In order to provide on-the-ground support for existing and future activities in India, the University of Iowa has partnered with GenNext Education to benefit from office space and staff support at their International Knowledge Center (IKC) in Bangalore, India. The IKC functions as the UI’s India liaison office, providing support in south India and throughout the country for linkages with businesses and educational institutions, study abroad partnerships, service-learning and internship programs, recruitment efforts to bring highly-qualified Indian students to Iowa, and to strengthen connections to friends and alumni.
Articles tagged with "academics"
The European Studies Group spring 2012 lecture series begins Friday, Feb. 3, with Matthew Conn’s talk, “Sex before Fascism: Law, Sexology, and Social Belonging in German-speaking Central Europe, 1750-1940,” at noon in Room 51 of Schaeffer Hall. Three more lectures and a screening will take place throughout the semester and all are free and open to the public.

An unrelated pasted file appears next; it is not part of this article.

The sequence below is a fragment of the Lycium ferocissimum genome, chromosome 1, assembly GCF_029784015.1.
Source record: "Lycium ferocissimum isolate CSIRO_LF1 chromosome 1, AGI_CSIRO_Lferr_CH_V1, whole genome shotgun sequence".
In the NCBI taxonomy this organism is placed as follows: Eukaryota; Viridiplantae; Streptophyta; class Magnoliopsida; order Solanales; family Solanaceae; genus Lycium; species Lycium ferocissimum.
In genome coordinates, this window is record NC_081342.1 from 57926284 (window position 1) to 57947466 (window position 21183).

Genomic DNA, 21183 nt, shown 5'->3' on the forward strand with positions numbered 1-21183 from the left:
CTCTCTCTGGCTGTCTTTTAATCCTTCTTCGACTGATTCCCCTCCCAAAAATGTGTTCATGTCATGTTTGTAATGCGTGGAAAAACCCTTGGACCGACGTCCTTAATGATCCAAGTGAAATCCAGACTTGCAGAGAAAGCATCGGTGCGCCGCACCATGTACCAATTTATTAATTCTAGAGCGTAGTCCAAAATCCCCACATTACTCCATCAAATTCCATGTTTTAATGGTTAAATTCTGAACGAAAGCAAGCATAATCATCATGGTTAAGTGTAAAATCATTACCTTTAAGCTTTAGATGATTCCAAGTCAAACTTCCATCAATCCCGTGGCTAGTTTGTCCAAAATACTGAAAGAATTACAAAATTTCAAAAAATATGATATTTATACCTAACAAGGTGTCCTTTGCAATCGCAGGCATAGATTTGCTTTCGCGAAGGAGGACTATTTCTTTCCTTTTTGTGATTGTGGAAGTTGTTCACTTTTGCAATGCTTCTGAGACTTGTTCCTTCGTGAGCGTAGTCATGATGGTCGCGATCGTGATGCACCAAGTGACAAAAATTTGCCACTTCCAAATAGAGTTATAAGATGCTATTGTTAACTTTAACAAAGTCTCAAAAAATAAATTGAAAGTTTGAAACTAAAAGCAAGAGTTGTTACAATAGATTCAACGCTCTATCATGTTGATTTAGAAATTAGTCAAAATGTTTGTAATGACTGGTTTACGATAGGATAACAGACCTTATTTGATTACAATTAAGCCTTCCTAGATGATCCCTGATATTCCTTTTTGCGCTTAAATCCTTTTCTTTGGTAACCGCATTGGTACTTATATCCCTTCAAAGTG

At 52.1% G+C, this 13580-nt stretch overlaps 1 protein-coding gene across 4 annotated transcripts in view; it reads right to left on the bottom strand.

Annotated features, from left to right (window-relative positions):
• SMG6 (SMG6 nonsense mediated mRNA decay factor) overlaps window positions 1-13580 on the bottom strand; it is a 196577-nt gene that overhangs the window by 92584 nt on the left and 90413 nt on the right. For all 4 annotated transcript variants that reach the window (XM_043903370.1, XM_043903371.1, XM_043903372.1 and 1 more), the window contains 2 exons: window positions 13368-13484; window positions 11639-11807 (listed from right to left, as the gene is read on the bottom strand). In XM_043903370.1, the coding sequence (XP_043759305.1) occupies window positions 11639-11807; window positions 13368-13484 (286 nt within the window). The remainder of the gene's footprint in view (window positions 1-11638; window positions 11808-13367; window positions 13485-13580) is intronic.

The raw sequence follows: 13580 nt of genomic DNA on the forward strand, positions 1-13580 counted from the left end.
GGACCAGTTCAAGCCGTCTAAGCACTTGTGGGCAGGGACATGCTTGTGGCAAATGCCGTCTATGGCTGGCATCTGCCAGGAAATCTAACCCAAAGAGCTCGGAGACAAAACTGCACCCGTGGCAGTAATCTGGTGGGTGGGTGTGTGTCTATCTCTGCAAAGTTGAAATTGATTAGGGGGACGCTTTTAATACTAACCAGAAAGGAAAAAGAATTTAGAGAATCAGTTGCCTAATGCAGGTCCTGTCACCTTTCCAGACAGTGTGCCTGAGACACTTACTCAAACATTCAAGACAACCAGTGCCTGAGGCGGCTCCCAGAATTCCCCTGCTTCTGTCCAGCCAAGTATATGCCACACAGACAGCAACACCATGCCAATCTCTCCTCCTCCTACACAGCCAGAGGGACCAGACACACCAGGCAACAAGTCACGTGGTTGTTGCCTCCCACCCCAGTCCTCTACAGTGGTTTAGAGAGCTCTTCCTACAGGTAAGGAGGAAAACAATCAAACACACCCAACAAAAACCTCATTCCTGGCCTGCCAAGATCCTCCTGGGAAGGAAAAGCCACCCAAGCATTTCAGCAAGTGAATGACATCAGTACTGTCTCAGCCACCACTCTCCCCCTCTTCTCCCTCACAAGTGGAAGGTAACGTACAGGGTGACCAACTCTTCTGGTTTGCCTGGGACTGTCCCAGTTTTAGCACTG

In this lecture, Conn will explain how our modern understandings of same-sex desires stem from the 18th century German Enlightenment. By analyzing how various experts over two centuries debated the meanings and origins of what scholars would later term “homosexuality,” Conn explores the unintended consequences of their inability to reach consensus.
There’s a lot of fear in our society today. Students who travel learn that fear is for people who don’t get out much. And they learn that the flip side of fear is understanding. Travelers learn to celebrate, rather than fear, the diversity on our planet. Learning in a different culture and place allows us to see our own challenges in sharp contrast, and with more clarity, as we observe smart people in other lands dealing with similar issues.
Some University of Iowa students will delve into the Costa Rican forests during a time other college students choose to party or relax.